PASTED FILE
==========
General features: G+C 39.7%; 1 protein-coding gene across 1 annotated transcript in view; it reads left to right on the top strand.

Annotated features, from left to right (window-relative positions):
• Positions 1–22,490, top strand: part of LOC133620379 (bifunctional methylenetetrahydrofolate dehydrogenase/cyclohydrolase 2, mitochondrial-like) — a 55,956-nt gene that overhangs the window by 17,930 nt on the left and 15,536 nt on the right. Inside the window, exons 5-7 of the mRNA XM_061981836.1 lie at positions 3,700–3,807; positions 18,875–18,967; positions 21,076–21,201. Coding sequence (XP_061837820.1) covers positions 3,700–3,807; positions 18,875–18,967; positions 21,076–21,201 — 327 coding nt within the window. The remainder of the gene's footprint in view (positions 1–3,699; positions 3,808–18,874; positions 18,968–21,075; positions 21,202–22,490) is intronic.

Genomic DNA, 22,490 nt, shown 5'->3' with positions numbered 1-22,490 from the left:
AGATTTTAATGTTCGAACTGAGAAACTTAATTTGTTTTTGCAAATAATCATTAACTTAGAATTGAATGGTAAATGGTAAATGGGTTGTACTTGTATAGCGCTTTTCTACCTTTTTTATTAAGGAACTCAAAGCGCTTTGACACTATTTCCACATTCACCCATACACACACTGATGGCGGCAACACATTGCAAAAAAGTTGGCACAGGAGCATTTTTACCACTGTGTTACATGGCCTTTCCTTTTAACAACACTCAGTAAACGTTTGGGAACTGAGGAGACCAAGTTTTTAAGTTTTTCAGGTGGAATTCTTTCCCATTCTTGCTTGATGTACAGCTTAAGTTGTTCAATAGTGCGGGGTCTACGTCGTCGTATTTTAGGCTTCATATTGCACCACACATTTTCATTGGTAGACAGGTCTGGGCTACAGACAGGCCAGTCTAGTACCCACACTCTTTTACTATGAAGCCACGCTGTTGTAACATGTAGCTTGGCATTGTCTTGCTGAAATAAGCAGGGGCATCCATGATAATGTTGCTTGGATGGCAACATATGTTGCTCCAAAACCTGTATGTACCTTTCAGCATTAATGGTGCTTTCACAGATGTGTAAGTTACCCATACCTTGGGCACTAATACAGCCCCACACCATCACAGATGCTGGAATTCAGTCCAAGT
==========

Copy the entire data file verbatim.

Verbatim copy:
General features: G+C 39.7%; 1 protein-coding gene across 1 annotated transcript in view; it reads left to right on the top strand.

Annotated features, from left to right (window-relative positions):
• Positions 1–22,490, top strand: part of LOC133620379 (bifunctional methylenetetrahydrofolate dehydrogenase/cyclohydrolase 2, mitochondrial-like) — a 55,956-nt gene that overhangs the window by 17,930 nt on the left and 15,536 nt on the right. Inside the window, exons 5-7 of the mRNA XM_061981836.1 lie at positions 3,700–3,807; positions 18,875–18,967; positions 21,076–21,201. Coding sequence (XP_061837820.1) covers positions 3,700–3,807; positions 18,875–18,967; positions 21,076–21,201 — 327 coding nt within the window. The remainder of the gene's footprint in view (positions 1–3,699; positions 3,808–18,874; positions 18,968–21,075; positions 21,202–22,490) is intronic.

Genomic DNA, 22,490 nt, shown 5'->3' with positions numbered 1-22,490 from the left:
AGATTTTAATGTTCGAACTGAGAAACTTAATTTGTTTTTGCAAATAATCATTAACTTAGAATTGAATGGTAAATGGTAAATGGGTTGTACTTGTATAGCGCTTTTCTACCTTTTTTATTAAGGAACTCAAAGCGCTTTGACACTATTTCCACATTCACCCATACACACACTGATGGCGGCAACACATTGCAAAAAAGTTGGCACAGGAGCATTTTTACCACTGTGTTACATGGCCTTTCCTTTTAACAACACTCAGTAAACGTTTGGGAACTGAGGAGACCAAGTTTTTAAGTTTTTCAGGTGGAATTCTTTCCCATTCTTGCTTGATGTACAGCTTAAGTTGTTCAATAGTGCGGGGTCTACGTCGTCGTATTTTAGGCTTCATATTGCACCACACATTTTCATTGGTAGACAGGTCTGGGCTACAGACAGGCCAGTCTAGTACCCACACTCTTTTACTATGAAGCCACGCTGTTGTAACATGTAGCTTGGCATTGTCTTGCTGAAATAAGCAGGGGCATCCATGATAATGTTGCTTGGATGGCAACATATGTTGCTCCAAAACCTGTATGTACCTTTCAGCATTAATGGTGCTTTCACAGATGTGTAAGTTACCCATACCTTGGGCACTAATACAGCCCCACACCATCACAGATGCTGGAATTCAGTCCAAGT